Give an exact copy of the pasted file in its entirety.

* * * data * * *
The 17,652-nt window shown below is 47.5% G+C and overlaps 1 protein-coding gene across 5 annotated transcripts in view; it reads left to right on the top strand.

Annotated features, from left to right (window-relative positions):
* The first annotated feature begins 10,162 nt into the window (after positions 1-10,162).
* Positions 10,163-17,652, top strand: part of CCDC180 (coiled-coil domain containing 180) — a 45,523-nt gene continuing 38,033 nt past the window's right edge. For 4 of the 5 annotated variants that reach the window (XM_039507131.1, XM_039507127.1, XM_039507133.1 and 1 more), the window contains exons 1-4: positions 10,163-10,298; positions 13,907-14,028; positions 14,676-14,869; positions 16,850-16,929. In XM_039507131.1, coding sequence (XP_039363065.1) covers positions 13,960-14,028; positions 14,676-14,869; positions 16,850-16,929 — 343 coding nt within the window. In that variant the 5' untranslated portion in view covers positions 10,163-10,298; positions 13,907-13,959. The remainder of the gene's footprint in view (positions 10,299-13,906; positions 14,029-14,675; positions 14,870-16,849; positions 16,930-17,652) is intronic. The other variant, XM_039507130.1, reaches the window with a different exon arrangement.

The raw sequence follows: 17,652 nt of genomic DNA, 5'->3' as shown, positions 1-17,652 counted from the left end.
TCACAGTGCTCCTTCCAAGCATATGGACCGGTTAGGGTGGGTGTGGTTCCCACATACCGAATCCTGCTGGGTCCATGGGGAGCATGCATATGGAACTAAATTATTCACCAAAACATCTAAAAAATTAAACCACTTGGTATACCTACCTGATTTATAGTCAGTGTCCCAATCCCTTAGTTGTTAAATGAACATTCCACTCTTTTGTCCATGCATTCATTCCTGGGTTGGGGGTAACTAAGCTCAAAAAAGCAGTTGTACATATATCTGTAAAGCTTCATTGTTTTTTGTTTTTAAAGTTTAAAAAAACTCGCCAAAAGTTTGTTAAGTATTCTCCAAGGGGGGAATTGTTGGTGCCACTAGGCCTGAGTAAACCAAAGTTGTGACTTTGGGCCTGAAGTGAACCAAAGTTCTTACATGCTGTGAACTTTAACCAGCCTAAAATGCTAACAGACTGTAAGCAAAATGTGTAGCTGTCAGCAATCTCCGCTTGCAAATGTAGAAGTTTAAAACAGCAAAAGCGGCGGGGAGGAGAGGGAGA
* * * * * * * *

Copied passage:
The 17,652-nt window shown below is 47.5% G+C and overlaps 1 protein-coding gene across 5 annotated transcripts in view; it reads left to right on the top strand.

Annotated features, from left to right (window-relative positions):
* The first annotated feature begins 10,162 nt into the window (after positions 1-10,162).
* Positions 10,163-17,652, top strand: part of CCDC180 (coiled-coil domain containing 180) — a 45,523-nt gene continuing 38,033 nt past the window's right edge. For 4 of the 5 annotated variants that reach the window (XM_039507131.1, XM_039507127.1, XM_039507133.1 and 1 more), the window contains exons 1-4: positions 10,163-10,298; positions 13,907-14,028; positions 14,676-14,869; positions 16,850-16,929. In XM_039507131.1, coding sequence (XP_039363065.1) covers positions 13,960-14,028; positions 14,676-14,869; positions 16,850-16,929 — 343 coding nt within the window. In that variant the 5' untranslated portion in view covers positions 10,163-10,298; positions 13,907-13,959. The remainder of the gene's footprint in view (positions 10,299-13,906; positions 14,029-14,675; positions 14,870-16,849; positions 16,930-17,652) is intronic. The other variant, XM_039507130.1, reaches the window with a different exon arrangement.

The raw sequence follows: 17,652 nt of genomic DNA, 5'->3' as shown, positions 1-17,652 counted from the left end.
TCACAGTGCTCCTTCCAAGCATATGGACCGGTTAGGGTGGGTGTGGTTCCCACATACCGAATCCTGCTGGGTCCATGGGGAGCATGCATATGGAACTAAATTATTCACCAAAACATCTAAAAAATTAAACCACTTGGTATACCTACCTGATTTATAGTCAGTGTCCCAATCCCTTAGTTGTTAAATGAACATTCCACTCTTTTGTCCATGCATTCATTCCTGGGTTGGGGGTAACTAAGCTCAAAAAAGCAGTTGTACATATATCTGTAAAGCTTCATTGTTTTTTGTTTTTAAAGTTTAAAAAAACTCGCCAAAAGTTTGTTAAGTATTCTCCAAGGGGGGAATTGTTGGTGCCACTAGGCCTGAGTAAACCAAAGTTGTGACTTTGGGCCTGAAGTGAACCAAAGTTCTTACATGCTGTGAACTTTAACCAGCCTAAAATGCTAACAGACTGTAAGCAAAATGTGTAGCTGTCAGCAATCTCCGCTTGCAAATGTAGAAGTTTAAAACAGCAAAAGCGGCGGGGAGGAGAGGGAGA